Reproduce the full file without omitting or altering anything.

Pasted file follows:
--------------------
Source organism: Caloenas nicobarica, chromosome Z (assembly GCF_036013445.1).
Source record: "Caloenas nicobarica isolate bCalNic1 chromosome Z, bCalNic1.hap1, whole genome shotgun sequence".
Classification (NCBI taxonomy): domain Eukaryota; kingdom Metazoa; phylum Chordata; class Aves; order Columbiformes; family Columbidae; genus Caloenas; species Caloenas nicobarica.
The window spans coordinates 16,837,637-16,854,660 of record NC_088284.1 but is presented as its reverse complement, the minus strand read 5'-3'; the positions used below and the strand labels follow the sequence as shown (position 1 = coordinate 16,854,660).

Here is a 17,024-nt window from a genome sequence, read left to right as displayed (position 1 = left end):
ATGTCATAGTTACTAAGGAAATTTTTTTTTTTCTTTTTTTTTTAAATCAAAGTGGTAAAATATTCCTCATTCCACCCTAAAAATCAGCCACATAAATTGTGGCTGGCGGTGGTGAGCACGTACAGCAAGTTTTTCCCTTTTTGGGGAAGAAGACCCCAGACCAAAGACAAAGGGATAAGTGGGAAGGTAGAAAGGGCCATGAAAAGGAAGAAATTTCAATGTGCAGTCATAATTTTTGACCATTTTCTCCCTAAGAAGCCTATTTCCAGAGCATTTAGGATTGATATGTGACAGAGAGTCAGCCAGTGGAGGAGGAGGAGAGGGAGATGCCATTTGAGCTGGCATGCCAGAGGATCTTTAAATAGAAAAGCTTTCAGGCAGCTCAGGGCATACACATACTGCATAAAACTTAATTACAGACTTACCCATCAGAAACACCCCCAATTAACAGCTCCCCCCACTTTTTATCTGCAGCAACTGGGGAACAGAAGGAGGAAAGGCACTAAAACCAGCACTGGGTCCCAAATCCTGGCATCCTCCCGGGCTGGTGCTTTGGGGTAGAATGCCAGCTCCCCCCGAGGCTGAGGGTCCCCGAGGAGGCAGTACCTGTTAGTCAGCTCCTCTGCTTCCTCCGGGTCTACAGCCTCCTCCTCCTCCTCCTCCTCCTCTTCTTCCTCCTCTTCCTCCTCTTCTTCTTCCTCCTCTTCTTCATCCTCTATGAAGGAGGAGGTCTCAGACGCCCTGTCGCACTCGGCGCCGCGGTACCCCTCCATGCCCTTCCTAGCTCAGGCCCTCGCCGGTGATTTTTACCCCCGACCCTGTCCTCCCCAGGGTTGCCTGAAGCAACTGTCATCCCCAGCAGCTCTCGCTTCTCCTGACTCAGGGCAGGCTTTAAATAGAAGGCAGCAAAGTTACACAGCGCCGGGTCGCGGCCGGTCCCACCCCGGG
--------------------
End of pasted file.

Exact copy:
Source organism: Caloenas nicobarica, chromosome Z (assembly GCF_036013445.1).
Source record: "Caloenas nicobarica isolate bCalNic1 chromosome Z, bCalNic1.hap1, whole genome shotgun sequence".
Classification (NCBI taxonomy): domain Eukaryota; kingdom Metazoa; phylum Chordata; class Aves; order Columbiformes; family Columbidae; genus Caloenas; species Caloenas nicobarica.
The window spans coordinates 16,837,637-16,854,660 of record NC_088284.1 but is presented as its reverse complement, the minus strand read 5'-3'; the positions used below and the strand labels follow the sequence as shown (position 1 = coordinate 16,854,660).

Here is a 17,024-nt window from a genome sequence, read left to right as displayed (position 1 = left end):
ATGTCATAGTTACTAAGGAAATTTTTTTTTTTCTTTTTTTTTTAAATCAAAGTGGTAAAATATTCCTCATTCCACCCTAAAAATCAGCCACATAAATTGTGGCTGGCGGTGGTGAGCACGTACAGCAAGTTTTTCCCTTTTTGGGGAAGAAGACCCCAGACCAAAGACAAAGGGATAAGTGGGAAGGTAGAAAGGGCCATGAAAAGGAAGAAATTTCAATGTGCAGTCATAATTTTTGACCATTTTCTCCCTAAGAAGCCTATTTCCAGAGCATTTAGGATTGATATGTGACAGAGAGTCAGCCAGTGGAGGAGGAGGAGAGGGAGATGCCATTTGAGCTGGCATGCCAGAGGATCTTTAAATAGAAAAGCTTTCAGGCAGCTCAGGGCATACACATACTGCATAAAACTTAATTACAGACTTACCCATCAGAAACACCCCCAATTAACAGCTCCCCCCACTTTTTATCTGCAGCAACTGGGGAACAGAAGGAGGAAAGGCACTAAAACCAGCACTGGGTCCCAAATCCTGGCATCCTCCCGGGCTGGTGCTTTGGGGTAGAATGCCAGCTCCCCCCGAGGCTGAGGGTCCCCGAGGAGGCAGTACCTGTTAGTCAGCTCCTCTGCTTCCTCCGGGTCTACAGCCTCCTCCTCCTCCTCCTCCTCCTCTTCTTCCTCCTCTTCCTCCTCTTCTTCTTCCTCCTCTTCTTCATCCTCTATGAAGGAGGAGGTCTCAGACGCCCTGTCGCACTCGGCGCCGCGGTACCCCTCCATGCCCTTCCTAGCTCAGGCCCTCGCCGGTGATTTTTACCCCCGACCCTGTCCTCCCCAGGGTTGCCTGAAGCAACTGTCATCCCCAGCAGCTCTCGCTTCTCCTGACTCAGGGCAGGCTTTAAATAGAAGGCAGCAAAGTTACACAGCGCCGGGTCGCGGCCGGTCCCACCCCGGG